The difference between old-growth and new-growth wood cannot be overstated. Old-growth wood is better in every way, and historic millwork lasts as long as it does largely because of the quality of this wood. In this article, we’ll take a brief look at historic old-growth woods used for millwork and some of their qualities. For more on choosing the right cut of wood for your project, read this article.
LONGLEAF YELLOW PINE
This is a southern softwood known for its strength and hardness. It is harder than many hardwoods.
Availability: Longleaf pine does not reseed itself and grow back quickly like other tree types. It is no longer as abundant as it once was. Second-growth longleaf pine is almost nonexistent. Because of its original abundance, it can still be found readily as a salvaged material (from an old building) or reclaimed (from a swamp or river). Longleaf pine can be very expensive. It is prized by floor companies because of its strength and beauty. Clear, figured, or vertical-grain longleaf pine is expensive. Salvaged longleaf pine is more affordable and more readily available.
Strengths: Very strong, beautiful grain, hard, not resistant.
Weakness: Can be unstable in changing climatic conditions (strong sun and high humidity). Can release sap under heat stress.
Best Use: Door and window frames, trim, exterior placement and floors.
TIDEWATER RED CYPRESS
This is a southern softwood that grew on the coast near saltwater, as opposed to inland or yellow cypress.
Availability: Good availability. Can be readily found and has more consistent quality than longleaf pine. Much of what we find at this time is actually reclaimed.
Strengths: Excellent performer in wet and humid conditions. Tight, stable grain.
Weakness: Needs to breathe and can move, especially on doors. Less likely to warp and bow than yellow pine.
Best Use: Windows, exterior siding and exterior trim. Sometimes doors can swell and move in stressful conditions. Tight, soft grain is excellent for fine millwork as well.
WESTERN DOUGLAS FIR
This West Coast wood is strong and a good exterior performer.
Availability: Old-growth lumber can be found about as readily as longleaf pine. Because it is such a strong wood, it found a lot of use as a structural member and thus is still being salvaged from old buildings. Although the old growth is better than the second-growth of Douglas fir, the latter is a very competent wood for most millwork applications. Second-growth lumber is straight and clear, and when oriented vertically, it performs quite well.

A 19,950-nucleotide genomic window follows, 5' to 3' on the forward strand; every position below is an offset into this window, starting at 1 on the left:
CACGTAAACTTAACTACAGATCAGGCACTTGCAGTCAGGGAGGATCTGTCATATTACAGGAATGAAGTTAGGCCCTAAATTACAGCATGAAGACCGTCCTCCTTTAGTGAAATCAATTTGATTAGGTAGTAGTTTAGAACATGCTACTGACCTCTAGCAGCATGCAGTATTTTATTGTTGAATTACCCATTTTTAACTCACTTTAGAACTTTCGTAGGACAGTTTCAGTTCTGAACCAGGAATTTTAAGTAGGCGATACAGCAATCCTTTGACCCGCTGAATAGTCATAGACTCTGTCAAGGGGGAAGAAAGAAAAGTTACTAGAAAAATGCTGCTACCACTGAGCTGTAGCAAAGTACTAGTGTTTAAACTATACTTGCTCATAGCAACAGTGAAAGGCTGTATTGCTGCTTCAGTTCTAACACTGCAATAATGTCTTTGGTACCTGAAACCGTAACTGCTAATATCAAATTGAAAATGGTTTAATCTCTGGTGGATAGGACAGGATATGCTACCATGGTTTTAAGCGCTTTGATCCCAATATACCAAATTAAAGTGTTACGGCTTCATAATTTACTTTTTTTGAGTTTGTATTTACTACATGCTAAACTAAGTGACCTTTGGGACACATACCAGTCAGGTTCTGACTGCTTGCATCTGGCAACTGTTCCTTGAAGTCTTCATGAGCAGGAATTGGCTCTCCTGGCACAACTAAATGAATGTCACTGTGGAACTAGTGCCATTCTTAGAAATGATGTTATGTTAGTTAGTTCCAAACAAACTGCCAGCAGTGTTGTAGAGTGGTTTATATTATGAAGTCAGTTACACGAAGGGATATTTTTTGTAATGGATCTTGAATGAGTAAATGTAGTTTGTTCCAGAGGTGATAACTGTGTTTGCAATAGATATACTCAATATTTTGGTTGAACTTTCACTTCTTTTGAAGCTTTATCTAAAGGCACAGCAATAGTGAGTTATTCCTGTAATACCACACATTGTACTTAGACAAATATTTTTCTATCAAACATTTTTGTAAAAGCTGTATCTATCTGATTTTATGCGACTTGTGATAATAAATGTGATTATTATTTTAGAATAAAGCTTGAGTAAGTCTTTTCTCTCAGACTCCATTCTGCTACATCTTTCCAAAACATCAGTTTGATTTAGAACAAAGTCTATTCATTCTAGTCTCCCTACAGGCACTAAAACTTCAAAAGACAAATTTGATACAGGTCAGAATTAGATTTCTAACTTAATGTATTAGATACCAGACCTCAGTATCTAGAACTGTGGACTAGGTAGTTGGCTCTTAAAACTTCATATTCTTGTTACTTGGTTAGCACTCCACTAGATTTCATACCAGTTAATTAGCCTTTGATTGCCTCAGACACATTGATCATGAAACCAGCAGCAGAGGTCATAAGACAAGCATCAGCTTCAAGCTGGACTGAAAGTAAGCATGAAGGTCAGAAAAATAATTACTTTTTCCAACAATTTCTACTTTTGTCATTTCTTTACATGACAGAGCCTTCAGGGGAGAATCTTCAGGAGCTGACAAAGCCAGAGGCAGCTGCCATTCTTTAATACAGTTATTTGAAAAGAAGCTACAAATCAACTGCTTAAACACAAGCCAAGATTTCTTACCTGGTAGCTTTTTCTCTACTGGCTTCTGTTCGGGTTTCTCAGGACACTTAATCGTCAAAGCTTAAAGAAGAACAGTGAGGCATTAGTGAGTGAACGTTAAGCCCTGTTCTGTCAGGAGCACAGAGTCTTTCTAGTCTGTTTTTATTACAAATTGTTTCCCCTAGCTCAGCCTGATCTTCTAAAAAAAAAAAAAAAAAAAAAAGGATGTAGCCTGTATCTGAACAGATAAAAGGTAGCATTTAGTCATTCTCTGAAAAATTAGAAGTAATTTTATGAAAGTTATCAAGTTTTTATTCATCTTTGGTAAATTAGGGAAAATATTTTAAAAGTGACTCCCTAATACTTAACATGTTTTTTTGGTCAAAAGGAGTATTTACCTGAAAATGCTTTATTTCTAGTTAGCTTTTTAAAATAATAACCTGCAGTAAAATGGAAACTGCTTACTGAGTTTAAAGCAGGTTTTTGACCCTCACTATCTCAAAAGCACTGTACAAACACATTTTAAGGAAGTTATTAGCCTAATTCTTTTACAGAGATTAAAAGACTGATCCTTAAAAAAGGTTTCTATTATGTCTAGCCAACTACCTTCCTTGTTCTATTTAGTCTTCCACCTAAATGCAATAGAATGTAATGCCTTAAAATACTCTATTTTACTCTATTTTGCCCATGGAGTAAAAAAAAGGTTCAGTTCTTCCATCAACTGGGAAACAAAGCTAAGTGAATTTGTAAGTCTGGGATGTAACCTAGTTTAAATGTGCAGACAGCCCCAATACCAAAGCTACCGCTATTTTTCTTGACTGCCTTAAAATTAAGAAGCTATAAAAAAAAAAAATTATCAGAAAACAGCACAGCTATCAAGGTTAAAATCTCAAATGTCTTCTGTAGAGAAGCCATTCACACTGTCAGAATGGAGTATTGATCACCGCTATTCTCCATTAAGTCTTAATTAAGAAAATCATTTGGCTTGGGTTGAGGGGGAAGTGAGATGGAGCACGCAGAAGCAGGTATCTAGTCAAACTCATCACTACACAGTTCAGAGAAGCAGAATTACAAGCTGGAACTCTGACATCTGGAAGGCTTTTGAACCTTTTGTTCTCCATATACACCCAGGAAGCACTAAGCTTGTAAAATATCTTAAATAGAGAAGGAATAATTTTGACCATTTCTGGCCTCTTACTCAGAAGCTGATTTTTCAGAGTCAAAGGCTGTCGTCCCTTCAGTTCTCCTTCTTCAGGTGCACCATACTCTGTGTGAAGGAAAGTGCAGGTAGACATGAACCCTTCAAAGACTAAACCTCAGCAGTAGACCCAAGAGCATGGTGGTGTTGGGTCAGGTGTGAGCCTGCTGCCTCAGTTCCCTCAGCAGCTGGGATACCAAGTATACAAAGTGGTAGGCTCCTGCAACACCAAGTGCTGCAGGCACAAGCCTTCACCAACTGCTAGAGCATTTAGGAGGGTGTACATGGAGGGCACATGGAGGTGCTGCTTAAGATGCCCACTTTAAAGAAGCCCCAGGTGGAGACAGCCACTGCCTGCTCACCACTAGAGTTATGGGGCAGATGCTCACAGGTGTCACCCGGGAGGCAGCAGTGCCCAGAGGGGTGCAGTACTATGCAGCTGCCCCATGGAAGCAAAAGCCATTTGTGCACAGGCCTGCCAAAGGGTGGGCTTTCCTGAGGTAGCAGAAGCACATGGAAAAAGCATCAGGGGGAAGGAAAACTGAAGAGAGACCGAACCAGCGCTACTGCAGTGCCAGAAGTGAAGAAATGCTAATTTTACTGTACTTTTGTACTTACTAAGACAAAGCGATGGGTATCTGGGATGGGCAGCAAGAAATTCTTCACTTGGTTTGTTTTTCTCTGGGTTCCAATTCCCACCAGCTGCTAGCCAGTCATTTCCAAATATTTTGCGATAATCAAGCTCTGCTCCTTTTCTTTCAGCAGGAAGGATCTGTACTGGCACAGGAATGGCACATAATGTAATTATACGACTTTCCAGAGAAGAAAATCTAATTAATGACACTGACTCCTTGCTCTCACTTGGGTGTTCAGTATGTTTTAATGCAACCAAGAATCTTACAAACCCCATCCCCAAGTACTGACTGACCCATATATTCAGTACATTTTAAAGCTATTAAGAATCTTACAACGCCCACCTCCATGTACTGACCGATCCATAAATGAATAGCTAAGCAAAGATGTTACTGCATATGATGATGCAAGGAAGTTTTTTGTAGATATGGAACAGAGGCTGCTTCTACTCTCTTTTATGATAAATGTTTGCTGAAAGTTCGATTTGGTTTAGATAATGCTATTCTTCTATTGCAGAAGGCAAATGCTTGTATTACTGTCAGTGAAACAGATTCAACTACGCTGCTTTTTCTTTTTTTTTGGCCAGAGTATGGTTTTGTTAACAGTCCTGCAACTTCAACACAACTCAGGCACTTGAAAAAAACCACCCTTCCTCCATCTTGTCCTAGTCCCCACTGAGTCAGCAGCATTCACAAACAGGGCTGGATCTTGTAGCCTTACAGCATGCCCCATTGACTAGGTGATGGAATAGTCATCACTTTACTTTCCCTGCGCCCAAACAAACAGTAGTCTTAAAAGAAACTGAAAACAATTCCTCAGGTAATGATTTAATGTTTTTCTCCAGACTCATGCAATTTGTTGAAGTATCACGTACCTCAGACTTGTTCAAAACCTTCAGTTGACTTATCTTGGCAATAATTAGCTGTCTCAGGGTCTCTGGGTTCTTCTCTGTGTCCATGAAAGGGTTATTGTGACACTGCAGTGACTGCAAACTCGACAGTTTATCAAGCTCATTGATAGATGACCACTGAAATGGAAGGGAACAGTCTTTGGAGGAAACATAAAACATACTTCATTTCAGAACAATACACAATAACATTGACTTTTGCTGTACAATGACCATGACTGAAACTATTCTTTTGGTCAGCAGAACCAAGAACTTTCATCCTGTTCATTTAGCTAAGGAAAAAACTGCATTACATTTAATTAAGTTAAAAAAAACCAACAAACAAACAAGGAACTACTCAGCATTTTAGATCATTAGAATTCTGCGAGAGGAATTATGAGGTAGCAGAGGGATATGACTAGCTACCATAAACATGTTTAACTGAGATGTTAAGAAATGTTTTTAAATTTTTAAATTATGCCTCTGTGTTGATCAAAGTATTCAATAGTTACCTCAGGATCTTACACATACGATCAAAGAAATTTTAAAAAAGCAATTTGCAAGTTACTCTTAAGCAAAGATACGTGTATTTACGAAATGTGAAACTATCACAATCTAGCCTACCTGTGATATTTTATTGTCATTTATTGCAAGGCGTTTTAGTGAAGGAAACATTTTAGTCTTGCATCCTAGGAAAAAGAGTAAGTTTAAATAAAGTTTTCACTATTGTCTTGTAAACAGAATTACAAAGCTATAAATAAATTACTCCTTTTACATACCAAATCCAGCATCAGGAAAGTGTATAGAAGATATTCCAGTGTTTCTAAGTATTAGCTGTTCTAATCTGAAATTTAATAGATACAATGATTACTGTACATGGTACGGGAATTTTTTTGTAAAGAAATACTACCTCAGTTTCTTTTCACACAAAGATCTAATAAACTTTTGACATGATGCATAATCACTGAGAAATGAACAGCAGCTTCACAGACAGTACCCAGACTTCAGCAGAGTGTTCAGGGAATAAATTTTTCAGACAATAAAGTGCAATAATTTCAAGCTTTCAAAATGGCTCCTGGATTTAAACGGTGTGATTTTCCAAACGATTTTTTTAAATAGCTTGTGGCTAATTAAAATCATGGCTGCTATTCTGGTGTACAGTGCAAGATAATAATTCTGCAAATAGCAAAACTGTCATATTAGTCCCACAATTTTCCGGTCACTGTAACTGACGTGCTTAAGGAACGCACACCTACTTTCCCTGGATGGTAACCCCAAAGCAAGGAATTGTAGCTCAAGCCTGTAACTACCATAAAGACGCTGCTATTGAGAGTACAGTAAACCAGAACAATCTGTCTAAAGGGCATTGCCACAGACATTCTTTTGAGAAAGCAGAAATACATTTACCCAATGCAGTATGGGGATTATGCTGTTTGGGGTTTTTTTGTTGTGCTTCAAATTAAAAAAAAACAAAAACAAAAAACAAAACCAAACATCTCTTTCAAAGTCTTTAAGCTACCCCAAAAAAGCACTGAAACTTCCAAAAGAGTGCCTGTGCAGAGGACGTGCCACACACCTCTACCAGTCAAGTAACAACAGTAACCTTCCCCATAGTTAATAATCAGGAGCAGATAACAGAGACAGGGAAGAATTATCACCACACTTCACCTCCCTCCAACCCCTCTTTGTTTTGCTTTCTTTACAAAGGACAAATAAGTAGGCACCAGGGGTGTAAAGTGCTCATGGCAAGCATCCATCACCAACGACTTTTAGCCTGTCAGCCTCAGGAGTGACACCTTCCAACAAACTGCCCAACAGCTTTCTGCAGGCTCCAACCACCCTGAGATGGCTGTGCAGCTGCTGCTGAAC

Strengths: Strong, good all-around performer. Less useful than cypress but equal to yellow pine in wet conditions. Growth rings can still be tight. The wood tends not to be knotty, and the grain is very straight.
Weakness: Did not have strong historic presence until after 1900. New Douglas fir is not as tight-grained, and vertical-grain stock should be used for new millwork.
Best Exterior Use: Trim, both exterior and interior. Doors and windows or other millwork.
EASTERN WHITE PINE
This grew in the North and East from Maine to Minnesota.
Availability: The hardest of the old-growth woods to find.
Strengths: Very easy to work with, it is stable, clear, and long-lasting.
Weakness: Has no apparent weakness.
Best Exterior Use: Good, all-around performer. Siding, exterior trim, doors, shutters and windows.
More on the benefits of working with Eastern White Pine here.
EFFECTS THE CLIMATE HAS ON OLD-GROWTH WOODS
Regional temperatures and climatic conditions must be considered on every project. It is natural to assume that local woods react more favorably to local conditions than to expect a foreign wood to adapt to a new environment. Thus, when we are milling wood for an historic project in the South, we prefer to use old-growth yellow pine and cypress, which adapt more favorably to the region’s humidity and heat. In the West, the western pines and old-growth firs work well, as they can adjust to the dry air better than other woods. Thus, in the Northeast, old-growth eastern white pine is our choice for historic millwork projects. Finally, regardless of the region, heat and sun can do tremendous damage to doors and millwork. When historic buildings were built, they did not have central heating and cooling systems. Today, when we replace these systems, we are actually adding new stress to historic millwork. Doors are especially susceptible, as they now can be very hot on the outside and cool on the inside. This creates tremendous pressure than can cause a door to warp, twist, swell and fall apart.
Excerpt from “Historic Millwork: A Guide to Restoring and Re-creating Doors, Windows, and Moldings of the Late Nineteenth through Mid-Twentieth Centuries” by Brent Hull. Available for purchase here.